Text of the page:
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Castle Collection of musical instruments

The late Zillah and Ronald Castle of Wellington collected and exhibited around 500 musical instruments, many of international significance. Their world-renowned collection is now held by Auckland Museum.

‘[This viola d’amore is] perhaps my favourite of the bowed instruments in our collection’. - Ronald Castle.

Auckland War Memorial Museum - Tāmaki Paenga Hira.

Fifty years in the making

The Castle Collection includes unique and unusual musical instruments of international significance, amassed over 50 years by Zillah and Ronald Castle. There are more than 480 instruments in total, including rare violins, an 18th century harpsichord and an eclectic collection of instruments associated with New Zealand's pioneer days.

Acquired by Auckland Museum in 1998

Auckland Museum acquired this world-renowned collection late in 1998 when it might otherwise have been lost from New Zealand to overseas buyers. It is one of the largest acquisitions ever made by the Museum, and augments an already substantial collection, including the strongest collection of European musical instruments in any New Zealand institution.

Instruments of particular note

The 1781 harpsichord by Jacob and Abraham Kirckmann of London, is one of only two in New Zealand. The collection also features one of only two surviving 300-year-old Thomas Stanesby tenor recorders in the world.

An extensive range leading into recorded music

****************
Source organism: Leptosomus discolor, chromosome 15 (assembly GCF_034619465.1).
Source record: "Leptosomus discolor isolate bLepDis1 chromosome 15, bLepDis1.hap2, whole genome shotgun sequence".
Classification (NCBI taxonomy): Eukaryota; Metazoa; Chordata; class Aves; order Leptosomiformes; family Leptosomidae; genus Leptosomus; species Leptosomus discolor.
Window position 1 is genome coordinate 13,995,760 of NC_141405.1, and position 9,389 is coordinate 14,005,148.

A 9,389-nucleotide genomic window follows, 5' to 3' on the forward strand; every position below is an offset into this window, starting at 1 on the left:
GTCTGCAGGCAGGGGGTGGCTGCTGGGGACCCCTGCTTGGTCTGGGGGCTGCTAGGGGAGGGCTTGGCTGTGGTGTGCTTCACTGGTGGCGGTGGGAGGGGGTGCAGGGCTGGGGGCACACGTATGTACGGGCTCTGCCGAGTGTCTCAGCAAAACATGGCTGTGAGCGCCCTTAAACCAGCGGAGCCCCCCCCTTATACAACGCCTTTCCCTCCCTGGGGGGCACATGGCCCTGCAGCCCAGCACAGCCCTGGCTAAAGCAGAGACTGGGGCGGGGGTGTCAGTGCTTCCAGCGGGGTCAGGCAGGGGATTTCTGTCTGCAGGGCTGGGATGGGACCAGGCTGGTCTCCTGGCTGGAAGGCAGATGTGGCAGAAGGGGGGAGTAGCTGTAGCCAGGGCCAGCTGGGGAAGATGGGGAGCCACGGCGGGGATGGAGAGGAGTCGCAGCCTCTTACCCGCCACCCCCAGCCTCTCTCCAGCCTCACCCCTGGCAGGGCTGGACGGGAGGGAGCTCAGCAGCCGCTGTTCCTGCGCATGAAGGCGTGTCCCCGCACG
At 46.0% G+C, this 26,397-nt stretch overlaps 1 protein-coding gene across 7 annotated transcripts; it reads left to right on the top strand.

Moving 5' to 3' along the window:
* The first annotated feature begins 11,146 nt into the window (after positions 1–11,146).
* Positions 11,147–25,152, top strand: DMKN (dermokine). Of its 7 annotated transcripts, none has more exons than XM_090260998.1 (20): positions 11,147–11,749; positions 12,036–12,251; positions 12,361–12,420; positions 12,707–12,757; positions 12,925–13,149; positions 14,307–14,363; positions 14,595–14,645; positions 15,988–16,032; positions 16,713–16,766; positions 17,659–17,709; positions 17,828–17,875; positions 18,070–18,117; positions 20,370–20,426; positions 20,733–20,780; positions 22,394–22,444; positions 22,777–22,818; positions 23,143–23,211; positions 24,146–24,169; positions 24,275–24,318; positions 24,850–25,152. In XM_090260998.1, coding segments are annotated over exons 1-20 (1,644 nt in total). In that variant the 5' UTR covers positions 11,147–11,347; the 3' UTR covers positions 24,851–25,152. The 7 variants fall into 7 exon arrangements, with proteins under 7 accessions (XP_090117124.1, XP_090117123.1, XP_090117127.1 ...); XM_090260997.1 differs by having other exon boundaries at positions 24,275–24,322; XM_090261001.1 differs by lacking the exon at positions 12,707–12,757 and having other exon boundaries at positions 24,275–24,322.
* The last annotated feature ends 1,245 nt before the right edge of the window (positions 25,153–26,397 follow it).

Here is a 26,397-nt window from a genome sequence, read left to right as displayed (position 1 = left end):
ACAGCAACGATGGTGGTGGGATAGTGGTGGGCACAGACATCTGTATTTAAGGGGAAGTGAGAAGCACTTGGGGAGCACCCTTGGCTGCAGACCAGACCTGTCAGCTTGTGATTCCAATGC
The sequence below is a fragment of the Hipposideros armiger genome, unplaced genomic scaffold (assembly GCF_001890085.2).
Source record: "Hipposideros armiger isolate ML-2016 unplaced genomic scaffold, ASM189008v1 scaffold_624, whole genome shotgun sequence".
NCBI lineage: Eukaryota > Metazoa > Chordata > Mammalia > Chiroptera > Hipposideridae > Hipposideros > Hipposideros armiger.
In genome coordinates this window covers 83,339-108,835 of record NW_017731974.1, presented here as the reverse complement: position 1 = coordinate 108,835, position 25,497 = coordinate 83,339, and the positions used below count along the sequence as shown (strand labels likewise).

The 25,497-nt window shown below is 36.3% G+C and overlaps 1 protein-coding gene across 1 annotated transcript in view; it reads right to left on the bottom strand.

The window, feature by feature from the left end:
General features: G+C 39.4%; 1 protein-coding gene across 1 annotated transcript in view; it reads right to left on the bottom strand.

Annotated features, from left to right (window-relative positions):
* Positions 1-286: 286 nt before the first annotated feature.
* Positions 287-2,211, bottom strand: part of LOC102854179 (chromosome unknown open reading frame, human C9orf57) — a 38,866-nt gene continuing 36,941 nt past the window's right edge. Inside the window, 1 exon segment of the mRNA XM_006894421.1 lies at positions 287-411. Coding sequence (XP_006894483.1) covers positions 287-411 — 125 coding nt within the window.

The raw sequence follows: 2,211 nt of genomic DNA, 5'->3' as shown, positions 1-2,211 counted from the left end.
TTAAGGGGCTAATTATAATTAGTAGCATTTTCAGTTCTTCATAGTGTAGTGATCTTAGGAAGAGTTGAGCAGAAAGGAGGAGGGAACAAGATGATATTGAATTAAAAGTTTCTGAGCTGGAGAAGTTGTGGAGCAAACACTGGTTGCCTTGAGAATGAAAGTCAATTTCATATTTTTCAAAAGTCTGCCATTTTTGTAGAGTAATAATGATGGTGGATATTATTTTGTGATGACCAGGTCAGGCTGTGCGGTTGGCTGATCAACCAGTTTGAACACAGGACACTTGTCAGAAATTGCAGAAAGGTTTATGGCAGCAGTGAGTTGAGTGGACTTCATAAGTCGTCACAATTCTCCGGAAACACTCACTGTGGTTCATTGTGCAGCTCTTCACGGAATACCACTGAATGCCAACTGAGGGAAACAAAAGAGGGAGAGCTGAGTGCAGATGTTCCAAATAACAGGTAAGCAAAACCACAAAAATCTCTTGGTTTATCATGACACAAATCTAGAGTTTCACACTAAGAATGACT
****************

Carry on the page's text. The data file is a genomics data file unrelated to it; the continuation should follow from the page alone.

The collection includes an impressively wide-ranging collection of string and wind instruments. It also traces the movement to recorded music. There is a Stroh viola and a Stroh cello, which were used to make early Edison recordings of violin music, and some early New Zealand-made gramophones.

Instruments made in New Zealand

The Castle Collection also showcases a number of locally made instruments that are part of New Zealand's musical heritage, including some early 20th century violas.

A small collection that grew into a private museum

Zillah and Ronald Castle started their collection before the Second World War, initially as part of their interest in reviving performance of Baroque and Renaissance music. Both accomplished musicians, they travelled around the country giving recitals and became well known members of Wellington's musical community.

Eventually, with extraordinary foresight, they extended their collection from the English medieval period to represent the development of musical instruments through to the present century. The collection grew into a private museum and was exhibited from their home (which was actually three adjoining houses) in Newtown, Wellington until Ronald's death in 1984.

The 500-odd items range over every imaginable un-powered device capable of producing music. Many were gifts from people who wanted a good home for an unwanted instrument. There are workable examples of every member of the violin family, as well as didgeridoos, a zuffolo, harpsichords, a crwth, harps, tablas, a sáhn, horns, trumpets, clarinets, a hurdy-gurdy and hundreds of other pieces.

The Castles also collected textbooks and volumes of rare music. There were numerous works of art, and a collection of dolls, toys and children's books and magazines. Ronald also built a museum of pharmaceutical objects and apparatus above the family chemist shop.


Cite this article

Le Vaillant, Louis. Castle Collection of musical instruments. Auckland War Memorial Museum - Tāmaki Paenga Hira. First published: 5 June 2015. Updated: 11 June 2015.
URL: www.aucklandmuseum.com/collections-research/collections/topics/castle-collection-of-musical-instruments

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